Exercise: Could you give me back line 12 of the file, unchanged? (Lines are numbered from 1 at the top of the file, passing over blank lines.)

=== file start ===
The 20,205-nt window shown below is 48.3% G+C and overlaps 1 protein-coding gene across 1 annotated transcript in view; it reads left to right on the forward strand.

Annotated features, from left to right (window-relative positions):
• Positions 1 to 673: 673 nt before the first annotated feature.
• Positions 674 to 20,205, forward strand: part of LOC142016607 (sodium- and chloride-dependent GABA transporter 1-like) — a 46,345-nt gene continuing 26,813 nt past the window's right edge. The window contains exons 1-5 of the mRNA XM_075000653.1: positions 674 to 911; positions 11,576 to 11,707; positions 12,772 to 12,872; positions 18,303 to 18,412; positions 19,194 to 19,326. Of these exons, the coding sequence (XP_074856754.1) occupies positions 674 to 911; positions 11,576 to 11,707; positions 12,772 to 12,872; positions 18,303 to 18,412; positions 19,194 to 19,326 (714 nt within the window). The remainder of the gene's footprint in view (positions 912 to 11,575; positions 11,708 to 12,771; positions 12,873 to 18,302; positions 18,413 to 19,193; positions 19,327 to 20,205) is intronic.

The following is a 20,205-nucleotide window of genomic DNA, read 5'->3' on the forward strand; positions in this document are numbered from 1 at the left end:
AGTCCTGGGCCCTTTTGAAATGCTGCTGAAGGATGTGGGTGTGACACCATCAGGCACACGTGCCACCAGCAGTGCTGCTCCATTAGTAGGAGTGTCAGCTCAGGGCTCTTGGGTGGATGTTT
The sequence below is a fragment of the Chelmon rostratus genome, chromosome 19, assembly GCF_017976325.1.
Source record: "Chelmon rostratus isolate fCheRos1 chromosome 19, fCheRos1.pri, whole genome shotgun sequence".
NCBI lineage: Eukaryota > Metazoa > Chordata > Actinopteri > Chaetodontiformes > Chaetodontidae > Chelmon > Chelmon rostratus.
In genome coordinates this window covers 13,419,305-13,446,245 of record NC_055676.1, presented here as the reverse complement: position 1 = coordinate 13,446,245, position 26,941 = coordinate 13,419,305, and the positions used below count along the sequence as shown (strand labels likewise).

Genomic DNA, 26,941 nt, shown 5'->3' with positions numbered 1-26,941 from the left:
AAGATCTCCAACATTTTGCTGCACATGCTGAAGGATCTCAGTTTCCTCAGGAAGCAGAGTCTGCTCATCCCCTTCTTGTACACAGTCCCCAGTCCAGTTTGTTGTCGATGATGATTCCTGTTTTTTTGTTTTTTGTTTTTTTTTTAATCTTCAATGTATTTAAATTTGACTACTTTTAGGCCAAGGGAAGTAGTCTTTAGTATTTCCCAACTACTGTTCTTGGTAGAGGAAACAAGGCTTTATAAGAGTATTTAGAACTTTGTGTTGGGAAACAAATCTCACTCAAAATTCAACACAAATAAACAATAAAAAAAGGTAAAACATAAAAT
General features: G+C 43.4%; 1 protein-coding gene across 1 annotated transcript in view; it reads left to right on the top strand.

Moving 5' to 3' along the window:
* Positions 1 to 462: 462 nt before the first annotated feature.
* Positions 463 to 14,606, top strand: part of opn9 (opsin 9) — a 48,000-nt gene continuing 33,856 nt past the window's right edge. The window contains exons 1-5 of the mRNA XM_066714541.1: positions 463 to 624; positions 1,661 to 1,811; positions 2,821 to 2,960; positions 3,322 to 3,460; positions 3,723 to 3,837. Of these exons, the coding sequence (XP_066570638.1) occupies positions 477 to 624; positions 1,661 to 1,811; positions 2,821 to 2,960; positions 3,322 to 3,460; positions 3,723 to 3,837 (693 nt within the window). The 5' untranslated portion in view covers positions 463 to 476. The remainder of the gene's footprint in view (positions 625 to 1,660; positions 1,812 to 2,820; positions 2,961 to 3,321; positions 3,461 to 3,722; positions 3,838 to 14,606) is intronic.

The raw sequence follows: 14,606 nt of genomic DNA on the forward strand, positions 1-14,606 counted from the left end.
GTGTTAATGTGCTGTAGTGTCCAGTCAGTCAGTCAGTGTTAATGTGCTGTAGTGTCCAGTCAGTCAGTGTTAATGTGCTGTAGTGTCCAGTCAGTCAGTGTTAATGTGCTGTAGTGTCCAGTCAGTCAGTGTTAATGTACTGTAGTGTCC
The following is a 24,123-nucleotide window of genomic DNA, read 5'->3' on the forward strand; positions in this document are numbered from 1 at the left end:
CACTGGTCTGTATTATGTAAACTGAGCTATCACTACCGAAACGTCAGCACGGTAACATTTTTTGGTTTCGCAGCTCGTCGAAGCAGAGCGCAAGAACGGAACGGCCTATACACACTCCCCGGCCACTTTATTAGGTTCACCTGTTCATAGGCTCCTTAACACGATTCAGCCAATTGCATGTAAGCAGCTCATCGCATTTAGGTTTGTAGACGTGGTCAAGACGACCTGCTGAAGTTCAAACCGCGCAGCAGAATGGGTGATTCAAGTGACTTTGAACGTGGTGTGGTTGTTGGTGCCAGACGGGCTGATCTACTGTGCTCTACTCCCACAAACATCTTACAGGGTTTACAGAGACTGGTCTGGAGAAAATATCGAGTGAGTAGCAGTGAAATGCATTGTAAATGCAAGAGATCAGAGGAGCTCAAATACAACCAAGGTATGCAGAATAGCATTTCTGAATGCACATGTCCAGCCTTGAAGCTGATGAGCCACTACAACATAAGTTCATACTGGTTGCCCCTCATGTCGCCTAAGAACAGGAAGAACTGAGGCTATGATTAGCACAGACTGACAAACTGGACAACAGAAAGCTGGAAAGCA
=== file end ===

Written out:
AAGATCTCCAACATTTTGCTGCACATGCTGAAGGATCTCAGTTTCCTCAGGAAGCAGAGTCTGCTCATCCCCTTCTTGTACACAGTCCCCAGTCCAGTTTGTTGTCGATGATGATTCCTGTTTTTTTGTTTTTTGTTTTTTTTTTAATCTTCAATGTATTTAAATTTGACTACTTTTAGGCCAAGGGAAGTAGTCTTTAGTATTTCCCAACTACTGTTCTTGGTAGAGGAAACAAGGCTTTATAAGAGTATTTAGAACTTTGTGTTGGGAAACAAATCTCACTCAAAATTCAACACAAATAAACAATAAAAAAAGGTAAAACATAAAAT